Should farmers seriously consider a move to organic production on a much bigger scale, currently at under 2 per cent of agricultural production? “There could be reasons to argue that an organic soil might be more resilient but I wouldn’t overstate that,” Dr Murphy says. A faster solution might be to change the grass.
“Most of the grass seed sown in Ireland for improved pastures, which is the kind of grassland you have on the more highly stocked dairy farms, is ryegrass monoculture. It requires a lot of nitrogen. It responds very well to that nitrogen but it requires a lot. We’re interested in looking at more diverse grass swards where you sow in different grass species and also different herbs and legumes like clover, plantain and different types of grasses.” A more diverse mix leads to more complex rooting structure. With more complex and deeper root systems you might get better water retention and that would make the soil less vulnerable to drought.”
Since 2013 strips of grass have been grown on the UCD Lyons Research Farm in a study led by Dr Helen Sheridan. A photograph of the experiment shows how Irish fields could look. Instead of a single carpet of green some of the rectangles have white clover flowers, a variety of different greens hues, a wilder look to them. The study concluded the more diverse swards had “significant potential” to reduce the amount of nitrogen fertiliser needed.
The experiment has been scaled up to paddock-sized pastures which will be grazed by animals. Three pastures will be set up: one with high nitrogen fertiliser on perennial ryegrass, a second with a mix of ryegrass and clover and less nitrogen used, and the third a mix of six to 10 species with lower nitrogen. There may possibly be a fourth pasture with up to 25 species of grass, herbs and legumes.
Resilience is becoming the key word. “The climate models would predict that in particular in the south of Ireland we’re likely to have hotter, drier summers and that’s where those well-drained soils are that are more drought-prone,” Dr Murphy explains. “And it’s also where our more intensive agriculture is and that just further underlines why we perhaps should be giving more attention to the resilience of our systems and our farms to deal not with the normal year but the year when we have this.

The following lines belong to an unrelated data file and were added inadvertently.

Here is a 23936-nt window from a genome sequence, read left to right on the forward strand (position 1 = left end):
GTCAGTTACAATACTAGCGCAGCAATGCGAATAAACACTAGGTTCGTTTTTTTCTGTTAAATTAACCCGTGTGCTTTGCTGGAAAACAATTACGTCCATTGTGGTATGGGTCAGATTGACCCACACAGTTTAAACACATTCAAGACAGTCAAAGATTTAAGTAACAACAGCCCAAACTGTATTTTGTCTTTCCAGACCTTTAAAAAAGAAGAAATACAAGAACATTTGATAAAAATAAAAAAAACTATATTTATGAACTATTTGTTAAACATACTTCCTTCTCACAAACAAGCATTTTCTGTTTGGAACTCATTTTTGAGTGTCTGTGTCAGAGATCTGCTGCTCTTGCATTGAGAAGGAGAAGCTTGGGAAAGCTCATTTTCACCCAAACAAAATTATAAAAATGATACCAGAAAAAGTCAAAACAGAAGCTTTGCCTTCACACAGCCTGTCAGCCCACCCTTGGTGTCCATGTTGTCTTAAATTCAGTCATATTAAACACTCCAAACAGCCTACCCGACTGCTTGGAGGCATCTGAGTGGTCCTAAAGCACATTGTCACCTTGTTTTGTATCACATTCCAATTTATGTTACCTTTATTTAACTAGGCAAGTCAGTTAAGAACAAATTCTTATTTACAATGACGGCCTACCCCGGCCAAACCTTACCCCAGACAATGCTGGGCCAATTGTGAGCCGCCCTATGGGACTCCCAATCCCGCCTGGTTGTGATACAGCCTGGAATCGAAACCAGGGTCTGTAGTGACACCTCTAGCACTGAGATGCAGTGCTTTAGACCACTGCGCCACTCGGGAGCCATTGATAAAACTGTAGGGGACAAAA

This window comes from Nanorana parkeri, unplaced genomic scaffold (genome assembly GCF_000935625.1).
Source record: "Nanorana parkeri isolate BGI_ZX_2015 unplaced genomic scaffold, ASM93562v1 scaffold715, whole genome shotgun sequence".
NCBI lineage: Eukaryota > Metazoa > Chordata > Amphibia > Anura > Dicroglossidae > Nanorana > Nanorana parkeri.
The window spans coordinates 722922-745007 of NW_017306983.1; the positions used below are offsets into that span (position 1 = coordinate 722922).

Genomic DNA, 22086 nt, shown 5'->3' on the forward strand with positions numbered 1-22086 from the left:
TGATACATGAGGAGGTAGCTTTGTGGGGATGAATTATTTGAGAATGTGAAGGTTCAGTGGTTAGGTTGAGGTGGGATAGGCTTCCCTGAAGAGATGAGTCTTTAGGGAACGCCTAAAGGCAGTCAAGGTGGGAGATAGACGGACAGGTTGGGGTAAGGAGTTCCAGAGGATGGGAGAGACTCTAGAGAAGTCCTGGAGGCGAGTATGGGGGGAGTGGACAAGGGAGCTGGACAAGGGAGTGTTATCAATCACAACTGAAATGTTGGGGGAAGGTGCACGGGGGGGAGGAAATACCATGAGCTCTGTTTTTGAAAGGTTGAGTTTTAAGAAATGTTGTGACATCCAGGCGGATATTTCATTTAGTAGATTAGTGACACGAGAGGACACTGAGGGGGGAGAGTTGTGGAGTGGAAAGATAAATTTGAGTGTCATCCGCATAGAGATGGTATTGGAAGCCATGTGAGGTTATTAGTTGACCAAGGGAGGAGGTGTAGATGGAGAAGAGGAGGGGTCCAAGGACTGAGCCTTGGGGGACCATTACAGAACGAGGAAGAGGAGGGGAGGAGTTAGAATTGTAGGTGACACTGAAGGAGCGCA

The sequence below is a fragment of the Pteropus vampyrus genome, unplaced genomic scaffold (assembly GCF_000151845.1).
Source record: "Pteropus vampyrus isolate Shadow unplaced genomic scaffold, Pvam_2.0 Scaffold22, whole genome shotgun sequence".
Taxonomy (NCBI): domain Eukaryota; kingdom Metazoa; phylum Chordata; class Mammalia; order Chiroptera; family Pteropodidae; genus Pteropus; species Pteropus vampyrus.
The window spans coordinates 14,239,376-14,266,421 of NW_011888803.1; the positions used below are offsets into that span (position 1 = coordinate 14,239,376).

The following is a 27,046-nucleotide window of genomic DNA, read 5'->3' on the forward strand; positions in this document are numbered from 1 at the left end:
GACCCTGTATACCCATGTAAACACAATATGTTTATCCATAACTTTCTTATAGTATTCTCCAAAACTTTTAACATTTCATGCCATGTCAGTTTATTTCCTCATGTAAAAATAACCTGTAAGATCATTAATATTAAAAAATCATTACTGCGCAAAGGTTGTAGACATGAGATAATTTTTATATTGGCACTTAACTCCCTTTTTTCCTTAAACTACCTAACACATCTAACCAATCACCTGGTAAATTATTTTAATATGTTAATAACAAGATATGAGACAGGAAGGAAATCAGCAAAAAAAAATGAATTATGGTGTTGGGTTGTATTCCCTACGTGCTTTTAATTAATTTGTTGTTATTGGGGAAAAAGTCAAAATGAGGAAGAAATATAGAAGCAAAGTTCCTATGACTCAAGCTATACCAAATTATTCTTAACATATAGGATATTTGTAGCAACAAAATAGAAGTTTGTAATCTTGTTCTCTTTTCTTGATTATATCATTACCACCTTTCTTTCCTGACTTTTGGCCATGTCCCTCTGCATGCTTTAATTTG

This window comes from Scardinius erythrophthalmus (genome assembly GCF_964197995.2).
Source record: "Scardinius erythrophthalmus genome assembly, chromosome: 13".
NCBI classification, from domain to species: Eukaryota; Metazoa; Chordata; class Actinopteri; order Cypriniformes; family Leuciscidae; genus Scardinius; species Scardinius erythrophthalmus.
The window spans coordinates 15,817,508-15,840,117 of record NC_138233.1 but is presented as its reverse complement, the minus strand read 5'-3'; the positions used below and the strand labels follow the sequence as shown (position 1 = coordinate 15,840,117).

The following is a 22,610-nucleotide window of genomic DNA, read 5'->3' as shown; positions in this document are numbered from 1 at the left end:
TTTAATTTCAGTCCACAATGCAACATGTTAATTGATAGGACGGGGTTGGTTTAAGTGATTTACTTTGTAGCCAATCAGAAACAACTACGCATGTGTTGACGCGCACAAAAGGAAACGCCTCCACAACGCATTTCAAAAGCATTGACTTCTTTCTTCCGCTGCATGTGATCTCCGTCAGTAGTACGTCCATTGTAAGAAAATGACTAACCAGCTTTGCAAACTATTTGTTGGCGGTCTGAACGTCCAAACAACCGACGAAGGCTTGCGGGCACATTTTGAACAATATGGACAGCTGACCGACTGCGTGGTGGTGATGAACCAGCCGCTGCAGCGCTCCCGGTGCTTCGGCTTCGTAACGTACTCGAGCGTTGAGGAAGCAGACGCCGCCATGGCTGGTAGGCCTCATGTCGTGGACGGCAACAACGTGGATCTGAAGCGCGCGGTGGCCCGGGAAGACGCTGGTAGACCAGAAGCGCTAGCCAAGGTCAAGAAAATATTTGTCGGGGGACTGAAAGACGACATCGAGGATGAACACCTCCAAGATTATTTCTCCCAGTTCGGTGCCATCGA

“It’s amazing how quickly farmers have increased production. That is firing ahead all cylinders going. Obviously we have our water quality requirements and we have our greenhouse gas emissions. And we should be concerned about those. Recently the Dutch had to cull their dairy herd under pressure from Europe and their own government.
“There was a national decision that [they] weren’t going to meet their water quality targets at this level of production. A lot of money has gone in and I really hope we’re not in something like the housing bubble where there’s problem of group think: where you had banks, property developers, the Central Bank and the Department of Finance all telling each other that it’s all okay when it wasn’t all okay.”
Is Dr Murphy as a soil scientist putting up his hand and saying “it’s not okay”? “I would be cautious by nature as a scientist and I’m not an economist,” he says. “I would just be concerned that there are very challenging commitments that need to be met on greenhouse gases and water quality and there is significant expansion going on. Unless we improve the way that we do things there has to be serious concern about meeting those requirements.
“Ultimately it’s actually all self interest. The maintenance of soil fertility is fundamental to any country or people. It think it was Roosevelt who said that a nation that destroys its soils destroys itself.”
Soils for Society, a conference to mark World Soil Day, takes place on Wednesday, December 5th, at the Clinton Auditorium at University College Dublin; ucd.ie/agfood